Today on the blog we have fellow Canadian Gordon Long, who wrote a story about just how cold it gets in some parts of Canada at Christmas. I don't live in those parts, but for my writer friends in balmy Texas who like to joke that I live in the Klondike, it can get chilly sometimes. Just as writing is becoming more democratic as a result of the digital revolution (but still has room for improvement), where you need to live as a writer is also changing (and needs to change more).
The Centres of Publishing
I remember when I first started writing, e-books and digital publishing were just beginning to take off, and the industry was still very much about physical books and traditional publishers. My almost-Klondike location seemed like it was potentially a liability. I had heard from traditionally published writer friends in the know that if you didn't live in New York or Toronto, it was harder to get an agent or get published. I was also told that there was little point in getting an agent who wasn't based in New York because if they were not in New York, they simply did not have the access to or connections with the big publishers. But I was also told that New York agents didn't take writers from the Klondike. So I was in a catch 22 (or 23, or maybe even 27). In a world where even the slightest glitch in your resume or submission could result in rejection, I didn't know whether to query New York agents, hoping they would overlook my address, or agents in other parts of the country, hoping the publishers would overlook theirs. Even after you were published, a New York or Toronto address seemed important. A friend of mine, who is a very successful writer, indicated that she was very disadvantaged by not living in Toronto and being part of the writing scene there.
It was not only the cache of having a New York address, but also the networking and learning opportunities associated with living in a publishing hub. After all, that was the reason the publishing houses were originally clustered in New York, as it allowed them to network and draw on common talent pool. If I lived in New York or Toronto, I could attend major writing events and readings with big names. Not only would I have been able to learn from watching other more accomplished writers, but I might even have the chance to meet them, and meet editors and agents. (It seems almost hilarious now that I thought knowing big name writers could somehow help get me published). I thought that I might have to move for a time. Maybe not to New York or Toronto, but at least to Vancouver. I knew it wasn't strictly a necessity, but it seemed like it might be that edge one needed to rise out of the slush pile.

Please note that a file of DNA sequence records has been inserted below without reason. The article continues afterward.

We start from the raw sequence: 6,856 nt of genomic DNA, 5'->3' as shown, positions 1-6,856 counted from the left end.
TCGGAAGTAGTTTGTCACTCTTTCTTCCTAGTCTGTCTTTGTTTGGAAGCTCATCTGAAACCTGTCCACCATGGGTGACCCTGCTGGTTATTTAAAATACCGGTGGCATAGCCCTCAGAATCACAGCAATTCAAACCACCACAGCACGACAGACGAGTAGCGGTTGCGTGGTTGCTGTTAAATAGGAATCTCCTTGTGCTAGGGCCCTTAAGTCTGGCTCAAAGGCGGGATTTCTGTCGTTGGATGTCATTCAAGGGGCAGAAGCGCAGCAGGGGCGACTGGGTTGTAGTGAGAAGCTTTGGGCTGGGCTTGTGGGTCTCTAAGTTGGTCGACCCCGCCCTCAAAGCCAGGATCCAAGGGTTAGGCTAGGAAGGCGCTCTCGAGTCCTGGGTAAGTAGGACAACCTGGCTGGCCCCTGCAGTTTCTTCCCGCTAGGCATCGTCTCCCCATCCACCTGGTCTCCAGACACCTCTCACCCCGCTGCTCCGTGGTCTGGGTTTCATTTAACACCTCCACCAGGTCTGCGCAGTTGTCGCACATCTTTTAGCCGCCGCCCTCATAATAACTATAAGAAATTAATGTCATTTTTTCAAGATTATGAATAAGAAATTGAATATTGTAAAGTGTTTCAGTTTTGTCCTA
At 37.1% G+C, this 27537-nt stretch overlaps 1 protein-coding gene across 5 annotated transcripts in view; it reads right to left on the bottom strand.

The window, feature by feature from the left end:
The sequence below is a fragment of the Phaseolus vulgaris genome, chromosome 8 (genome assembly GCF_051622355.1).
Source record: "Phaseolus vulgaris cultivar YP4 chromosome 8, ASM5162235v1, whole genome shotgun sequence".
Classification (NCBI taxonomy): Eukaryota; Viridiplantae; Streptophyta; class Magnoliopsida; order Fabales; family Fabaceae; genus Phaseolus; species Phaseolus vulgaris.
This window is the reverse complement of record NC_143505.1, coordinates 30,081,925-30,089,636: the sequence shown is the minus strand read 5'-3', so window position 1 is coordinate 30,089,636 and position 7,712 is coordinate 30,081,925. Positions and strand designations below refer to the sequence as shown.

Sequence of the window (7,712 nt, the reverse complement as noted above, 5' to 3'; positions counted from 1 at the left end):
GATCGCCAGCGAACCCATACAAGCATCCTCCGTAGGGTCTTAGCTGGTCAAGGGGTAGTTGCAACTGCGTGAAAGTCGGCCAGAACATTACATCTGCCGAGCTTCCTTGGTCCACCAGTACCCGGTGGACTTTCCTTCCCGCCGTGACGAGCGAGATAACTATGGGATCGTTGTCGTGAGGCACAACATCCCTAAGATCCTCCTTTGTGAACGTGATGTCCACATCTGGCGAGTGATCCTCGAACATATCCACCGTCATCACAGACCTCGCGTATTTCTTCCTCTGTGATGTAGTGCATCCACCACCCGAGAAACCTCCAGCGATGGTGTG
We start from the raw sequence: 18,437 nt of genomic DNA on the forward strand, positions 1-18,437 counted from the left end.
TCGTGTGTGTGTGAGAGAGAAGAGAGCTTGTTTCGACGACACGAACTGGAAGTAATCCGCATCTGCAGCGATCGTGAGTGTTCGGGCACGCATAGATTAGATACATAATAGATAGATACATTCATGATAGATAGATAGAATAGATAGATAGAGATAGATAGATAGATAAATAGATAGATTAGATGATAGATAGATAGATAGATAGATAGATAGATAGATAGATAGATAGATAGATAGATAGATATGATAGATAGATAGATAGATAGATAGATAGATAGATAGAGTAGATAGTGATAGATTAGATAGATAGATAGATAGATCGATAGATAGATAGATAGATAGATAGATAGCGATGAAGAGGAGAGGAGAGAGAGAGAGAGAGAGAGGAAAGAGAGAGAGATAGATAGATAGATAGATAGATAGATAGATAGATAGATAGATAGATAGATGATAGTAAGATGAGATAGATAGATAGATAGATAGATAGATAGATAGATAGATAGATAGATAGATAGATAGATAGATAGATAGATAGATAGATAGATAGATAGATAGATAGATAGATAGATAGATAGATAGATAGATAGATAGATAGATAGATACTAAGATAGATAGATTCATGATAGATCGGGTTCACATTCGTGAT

But then the digital revolution and indie publishing came along and changed that to some extent. It doesn't seem to matter as much where I live. I do have to deal with the fact that it costs twice as much for me to get books shipped to me and for me to send books to readers, but that is minor. Moving forward into 2016, I hope these boundaries of geography continue to be broken down and it won't matter at all where writers live. Cause you know, I kind of like the Klondike, and now you can read about Gordon Long's experiences living in the Great White North.
A Cold Canadian Christmas
My transportation for the Christmas of 1967 was Dad’s 1958 Mercury pickup. It was one of the first “full box” pickups, instead of the old “step sides,” and I thought it was pretty classy. Think of the picture above with a front bumper and a two-tone paint job: white above, teal below. I was home from university, and Dad was out of the bush because it was too cold to work, so I was pretty well free to drive it around. Loggers can’t work below about -30 because metal gets so brittle that equipment breaks. It’s rather hard on people, too.
Yes, the Christmas of 1967 was rather cold. I came home from visiting friends on Boxing Day, and the weather report said it was going to be -60F that night (That’s -51 for you Celsius types). I plugged in the block heater of the pickup and waited for that reassuring gurgle that told me it was working.
Brought up in a logging camp with no electricity, Gordon Long learned his storytelling in the traditional way: at his father’s knee. He spends his time editing, publishing, travelling, sailboat racing and writing fantasy and social commentary, although sometimes the boundaries blur.
Gordon lives in Tsawwassen, British Columbia, with his wife, Linda, and their Nova Scotia Duck Tolling Retriever, Josh. When he isn’t publishing, he works on projects with the Surrey Seniors’ Planning Table. He has published two books this Christmas:
“Mountains of Mischief” Book 3 in the World of Change series,
“Storm over Savournon” a novel of the French Revolution